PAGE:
Venstar learned yesterday that WorldFirst, an international payments provider, discontinued its substantial US operations, see https://omega-us.net. WorldFirst is a competitor of Venstar Exchange, providing many of the same services.
Two things set Venstar Exchange apart from WorldFirst:
Service to our Customers. Venstar Exchange always puts the customer first. We go to great lengths to ensure that your international payments experience is easy, understandable and reliable, time after time.
Safety of your Funds. One aspect of safe funds is strict adherence to US regulations which are designed to keep your funds safe and to deter criminals. A second aspect of safe funds is in the safety of our computer systems and processes.
Although there are not many details regarding the World First move to discontinue their relationships with their US-based clients, we suspect that troubles in the areas noted above may have been factors. Venstar wants you to know that we are very strong on the points noted above. We stand ready to help former World First clients to make their international payments without missing a beat. Venstar is a strong company with the experience and customer-focus required to compete very effectively for your business. If you are a former World First client, do not hesitate to contact us at +1-310-882-5558
Two casualties of the current economic slowdown we see in China are the dollars belonging to our friends down under, the Australian and New Zealand dollars. Since the middle of last summer, the Aussie has fallen by 26% and the Kiwi by 28%, so in the race that neither probably wants to win, right now New Zealand is slightly ahead. Great news for buyers of those southern hemisphere dollars though, as this year the USD goes a lot farther down under than it did last year.
Greeks were asked a question over the weekend, and unsurprisingly voted overwhelmingly no to further belt tightening. But really, who would vote yes to voluntarily accept an imposition of harsher financial conditions? Though the answer was loudly received in Bonn and Brussels, the only reality is now more questions than answers as to what happens next.
Global financial markets have hit a rough spot around the globe this morning as Greece appears as though it will default on tomorrow’s debt payment that is due. Money is flowing freely out of the PIGS (Portugal, Italy, Greece, Spain) and into Germany and Switzerland predominantly. Domestically, Greece has basically shut it’s banks and limited ATM withdrawals to prevent large scale emptying of Greek banks. The Euro currency, and global currencies for that matter, are not much changed over pre-weekend levels as the lead up to this event has basically been built in over the last few months. Unfortunately, this event will probably not be the culmination but perhaps just the beginning of a longer period of turmoil as this may just be the first domino to fall,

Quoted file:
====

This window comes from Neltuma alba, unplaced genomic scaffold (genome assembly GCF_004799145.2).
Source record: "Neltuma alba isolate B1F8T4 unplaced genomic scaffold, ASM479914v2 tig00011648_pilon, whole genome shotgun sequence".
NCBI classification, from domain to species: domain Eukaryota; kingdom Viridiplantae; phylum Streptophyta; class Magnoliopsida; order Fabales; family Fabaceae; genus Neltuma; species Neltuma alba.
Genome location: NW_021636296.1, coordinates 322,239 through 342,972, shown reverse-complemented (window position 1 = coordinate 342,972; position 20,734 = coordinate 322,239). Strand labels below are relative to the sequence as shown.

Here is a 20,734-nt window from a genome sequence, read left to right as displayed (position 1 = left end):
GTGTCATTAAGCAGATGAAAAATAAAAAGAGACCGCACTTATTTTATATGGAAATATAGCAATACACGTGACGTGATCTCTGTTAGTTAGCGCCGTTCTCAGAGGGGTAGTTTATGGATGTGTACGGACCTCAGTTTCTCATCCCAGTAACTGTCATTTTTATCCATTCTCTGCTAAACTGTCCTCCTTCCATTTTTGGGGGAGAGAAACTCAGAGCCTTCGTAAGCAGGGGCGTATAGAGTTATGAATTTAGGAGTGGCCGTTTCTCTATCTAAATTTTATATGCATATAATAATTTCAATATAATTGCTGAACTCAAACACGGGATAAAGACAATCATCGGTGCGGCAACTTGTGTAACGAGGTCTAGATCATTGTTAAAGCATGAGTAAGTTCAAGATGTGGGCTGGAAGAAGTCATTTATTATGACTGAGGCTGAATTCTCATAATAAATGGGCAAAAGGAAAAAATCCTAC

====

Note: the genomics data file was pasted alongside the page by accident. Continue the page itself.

Yesterday’s Federal Reserve meeting resulted in a statement that basically said the US will not increase interest rates as much or as fast as previously expected. Not surprisingly, the US dollar fell against most major currencies with the UK Pound Sterling being one of the biggest benefactors, setting six month highs near 1.60 in the process.
The New Zealand currency is in the news again as it has broken below .70 to the US$, making new 5 year lows in the process. It makes a visit to The Shire just that much more affordable right now for anyone based in US dollars. The Australian dollar has fared better recently, though that just means it hasn’t fallen as fast in recent months.
P.S. For those unaware, “The Shire” reference above refers to the re-creation of the fictional place where parts of Tolkien’s “The Hobbit” and “The Lord of The Rings” trilogy took place, as a movie set in New Zealand where they were filmed.
On Friday’s much anticipated deadline, Greece deferred a debt payment due that day, saying it would combine four payments due this month into a single lump sum to be paid on the 30th of June. I guess that means more back and forth for the Euro for the balance of this month. The shenanigans continue.
The Euro is gaining another 1% against the US$ today as Draghi talks up the latest European economic growth (is that an oxymoron these days?) reports in the form of GDP numbers just released. Ever the optimist, he seems to have convinced the currency markets that Euros are worthy of buying again today, continuing a 7% rally off of the March 1.05 low. The naysayers may have their turn in the days to come as Greece faces a deadline for a €300M IMF loan repayment on Friday. How that gets resolved (or not resolved) could set the tone for the Euro for the next little while.